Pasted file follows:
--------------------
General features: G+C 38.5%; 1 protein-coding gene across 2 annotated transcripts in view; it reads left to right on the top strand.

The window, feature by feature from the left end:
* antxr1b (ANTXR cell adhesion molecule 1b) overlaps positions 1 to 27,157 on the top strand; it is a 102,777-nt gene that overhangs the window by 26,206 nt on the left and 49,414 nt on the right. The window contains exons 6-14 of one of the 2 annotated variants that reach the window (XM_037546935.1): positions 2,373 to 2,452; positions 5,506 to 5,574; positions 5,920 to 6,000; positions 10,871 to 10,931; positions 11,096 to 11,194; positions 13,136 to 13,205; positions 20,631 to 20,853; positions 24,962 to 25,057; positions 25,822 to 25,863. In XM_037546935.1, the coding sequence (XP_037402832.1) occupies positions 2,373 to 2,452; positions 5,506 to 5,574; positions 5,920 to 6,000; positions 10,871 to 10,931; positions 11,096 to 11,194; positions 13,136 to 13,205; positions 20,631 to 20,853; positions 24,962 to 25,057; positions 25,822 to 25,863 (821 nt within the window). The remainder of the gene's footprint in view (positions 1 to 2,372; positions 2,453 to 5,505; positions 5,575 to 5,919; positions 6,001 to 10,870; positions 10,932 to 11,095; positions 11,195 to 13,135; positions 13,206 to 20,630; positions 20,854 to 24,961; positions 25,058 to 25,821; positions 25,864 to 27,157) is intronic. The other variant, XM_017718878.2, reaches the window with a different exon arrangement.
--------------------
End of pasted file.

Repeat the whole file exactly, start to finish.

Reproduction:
General features: G+C 38.5%; 1 protein-coding gene across 2 annotated transcripts in view; it reads left to right on the top strand.

The window, feature by feature from the left end:
* antxr1b (ANTXR cell adhesion molecule 1b) overlaps positions 1 to 27,157 on the top strand; it is a 102,777-nt gene that overhangs the window by 26,206 nt on the left and 49,414 nt on the right. The window contains exons 6-14 of one of the 2 annotated variants that reach the window (XM_037546935.1): positions 2,373 to 2,452; positions 5,506 to 5,574; positions 5,920 to 6,000; positions 10,871 to 10,931; positions 11,096 to 11,194; positions 13,136 to 13,205; positions 20,631 to 20,853; positions 24,962 to 25,057; positions 25,822 to 25,863. In XM_037546935.1, the coding sequence (XP_037402832.1) occupies positions 2,373 to 2,452; positions 5,506 to 5,574; positions 5,920 to 6,000; positions 10,871 to 10,931; positions 11,096 to 11,194; positions 13,136 to 13,205; positions 20,631 to 20,853; positions 24,962 to 25,057; positions 25,822 to 25,863 (821 nt within the window). The remainder of the gene's footprint in view (positions 1 to 2,372; positions 2,453 to 5,505; positions 5,575 to 5,919; positions 6,001 to 10,870; positions 10,932 to 11,095; positions 11,195 to 13,135; positions 13,206 to 20,630; positions 20,854 to 24,961; positions 25,058 to 25,821; positions 25,864 to 27,157) is intronic. The other variant, XM_017718878.2, reaches the window with a different exon arrangement.